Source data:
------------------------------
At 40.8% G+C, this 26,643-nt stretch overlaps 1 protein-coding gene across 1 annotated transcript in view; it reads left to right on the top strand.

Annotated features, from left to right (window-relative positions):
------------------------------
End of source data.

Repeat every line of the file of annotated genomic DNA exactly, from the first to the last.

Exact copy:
At 40.8% G+C, this 26,643-nt stretch overlaps 1 protein-coding gene across 1 annotated transcript in view; it reads left to right on the top strand.

Annotated features, from left to right (window-relative positions):